What a wonderful way to spend the day. The downtown district of Holland was so interesting, not only for the mixture of shops and restaurants, but also so idyllic. The downtown district had pulled up all the sidewalks and had it replaced with paver stones, but before they laid the stones, the entire district had a system installed whereas the entire area has no snow or shoveling which makes it great for visitors. There were also little areas of statuary to accentuate the small-town flavor and make one feel at home. Most of the time I stayed on the sidewalk, people watching and appreciating the architecture and facades of the buildings while my Bride shopped. I think her shopping that day may have doubled the cost of our long weekend, but besides getting herself some new clothes, she also bought future birthday presents as well as some additional Christmas shopping. With all of the walking, we decided to have a quick bit for lunch, so as not to ruin our dinner plans.
We started looking at the menus of some of the restaurants up and down the street, in hopes of finding some good wine as well. I mean why not, we were relaxing and had no time table to observe, other than our dinner reservation. We settled on a quaint spot and walked into their coffee and pastry shop and had to walk around to get a table for lunch. AlpenRose has been in Holland for twenty-five years at least and looking at the menu it seemed more Austro-Hungarian instead of Dutch, but that was fine. We both wanted to get a bowl of soup just to hold us until dinner and as I looked at the menu, if we ever get back to Holland, I think that I would like to have dinner there. Their French Onion soup was a blend of seven different onions, beef consommé, Swiss cheese, crouton and topped with haystack onions.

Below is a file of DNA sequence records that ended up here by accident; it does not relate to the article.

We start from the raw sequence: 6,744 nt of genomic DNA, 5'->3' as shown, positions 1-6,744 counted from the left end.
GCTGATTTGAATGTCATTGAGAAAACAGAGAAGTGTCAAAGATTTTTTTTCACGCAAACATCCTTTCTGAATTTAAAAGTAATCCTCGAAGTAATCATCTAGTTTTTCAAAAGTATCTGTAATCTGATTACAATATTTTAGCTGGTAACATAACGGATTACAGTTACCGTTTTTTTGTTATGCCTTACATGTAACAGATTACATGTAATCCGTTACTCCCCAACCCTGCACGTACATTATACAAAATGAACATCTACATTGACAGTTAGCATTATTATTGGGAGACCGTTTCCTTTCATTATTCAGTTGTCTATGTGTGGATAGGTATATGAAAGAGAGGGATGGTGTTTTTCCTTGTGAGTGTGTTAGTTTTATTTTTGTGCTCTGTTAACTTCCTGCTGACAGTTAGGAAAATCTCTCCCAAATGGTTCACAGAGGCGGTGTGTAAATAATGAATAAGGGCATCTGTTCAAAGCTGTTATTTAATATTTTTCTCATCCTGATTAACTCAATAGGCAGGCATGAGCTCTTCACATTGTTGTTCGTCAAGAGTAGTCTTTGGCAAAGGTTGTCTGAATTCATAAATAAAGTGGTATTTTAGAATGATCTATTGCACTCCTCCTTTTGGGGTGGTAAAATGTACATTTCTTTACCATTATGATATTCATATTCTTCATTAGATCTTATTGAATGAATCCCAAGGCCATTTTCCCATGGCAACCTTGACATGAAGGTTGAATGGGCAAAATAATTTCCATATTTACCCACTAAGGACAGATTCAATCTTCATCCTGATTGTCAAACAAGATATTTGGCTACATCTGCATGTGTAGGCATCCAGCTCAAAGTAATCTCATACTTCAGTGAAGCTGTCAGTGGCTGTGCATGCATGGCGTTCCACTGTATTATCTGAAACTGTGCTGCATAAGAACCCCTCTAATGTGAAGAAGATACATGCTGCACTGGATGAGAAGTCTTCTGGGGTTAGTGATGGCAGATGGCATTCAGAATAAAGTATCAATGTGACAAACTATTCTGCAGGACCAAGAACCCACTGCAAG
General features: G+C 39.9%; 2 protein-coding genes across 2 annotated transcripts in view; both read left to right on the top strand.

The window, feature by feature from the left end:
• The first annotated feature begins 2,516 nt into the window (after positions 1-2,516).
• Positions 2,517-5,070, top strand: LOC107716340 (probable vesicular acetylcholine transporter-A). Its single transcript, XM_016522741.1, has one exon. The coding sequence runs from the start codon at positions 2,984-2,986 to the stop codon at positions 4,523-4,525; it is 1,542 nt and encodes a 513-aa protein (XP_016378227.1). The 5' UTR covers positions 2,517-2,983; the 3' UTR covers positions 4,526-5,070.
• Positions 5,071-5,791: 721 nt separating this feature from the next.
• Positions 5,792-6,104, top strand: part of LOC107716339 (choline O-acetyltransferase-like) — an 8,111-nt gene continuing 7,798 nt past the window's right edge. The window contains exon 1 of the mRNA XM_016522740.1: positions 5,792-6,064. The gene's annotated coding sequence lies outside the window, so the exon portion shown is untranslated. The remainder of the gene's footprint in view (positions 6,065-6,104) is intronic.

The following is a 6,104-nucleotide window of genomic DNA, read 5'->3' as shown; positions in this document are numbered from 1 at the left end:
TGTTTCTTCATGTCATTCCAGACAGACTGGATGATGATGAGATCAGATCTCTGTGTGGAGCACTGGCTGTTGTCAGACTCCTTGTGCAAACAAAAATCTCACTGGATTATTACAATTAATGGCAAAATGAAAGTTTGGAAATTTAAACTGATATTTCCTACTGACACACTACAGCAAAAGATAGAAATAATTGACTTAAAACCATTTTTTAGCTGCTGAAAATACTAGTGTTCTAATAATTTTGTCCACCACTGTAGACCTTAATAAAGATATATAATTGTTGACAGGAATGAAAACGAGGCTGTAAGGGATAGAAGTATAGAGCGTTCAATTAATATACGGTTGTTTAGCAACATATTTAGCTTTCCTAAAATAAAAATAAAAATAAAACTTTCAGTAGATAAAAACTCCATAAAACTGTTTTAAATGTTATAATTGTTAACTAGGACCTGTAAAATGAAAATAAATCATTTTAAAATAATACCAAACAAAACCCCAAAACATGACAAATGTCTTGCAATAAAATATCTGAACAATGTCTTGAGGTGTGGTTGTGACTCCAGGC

The wine list which was not huge was well thought out and had some fine wines and none of them were on the list just for pretense, even the wines that were sold by the glass. My Bride had Gouguenheim Valle Escondido Tupungato Malbec Reserva 2012. Tupungato is a sub region of Uco Valley, the premier wine district of Argentina and where Malbec reigns. The winery was started in 2002 as the owners bought an old winery and brought it back to life. The Reserva is aged for eight months in French oak, whereas the basic wine is only aged for four months. For a new wine, this Malbec was very easy to drink and delivered what one would expect from that grape. I on the other hand ordered an old friend that I seldom see any more, so I was excited to try it, as we had bought a lot of their wines when we visited the winery. The St. Supery Cabernet Sauvignon 2013 was excellent. This wine was entirely made from their own vineyards in Napa Valley utilizing grapes from their Dollarhide Estate Vineyard and their Rutherford Estate Vineyard. While the wine was basically Cabernet Sauvignon it was blended with a small amount of Petite Verdot and Malbec. St. Supery was established in 1989 and we have fond memories of going there during harvest. This particular wine was aged for eighteen months in French Oak before bottling and it was wonderful. In fact, there was a table of women next to us that were ordering wine and a couple of them were thinking red, so I could not help, but interject and suggest the wine that I was drinking and when they tasted it, they thanked me for the suggestion. Then we were off for more shopping until dinner.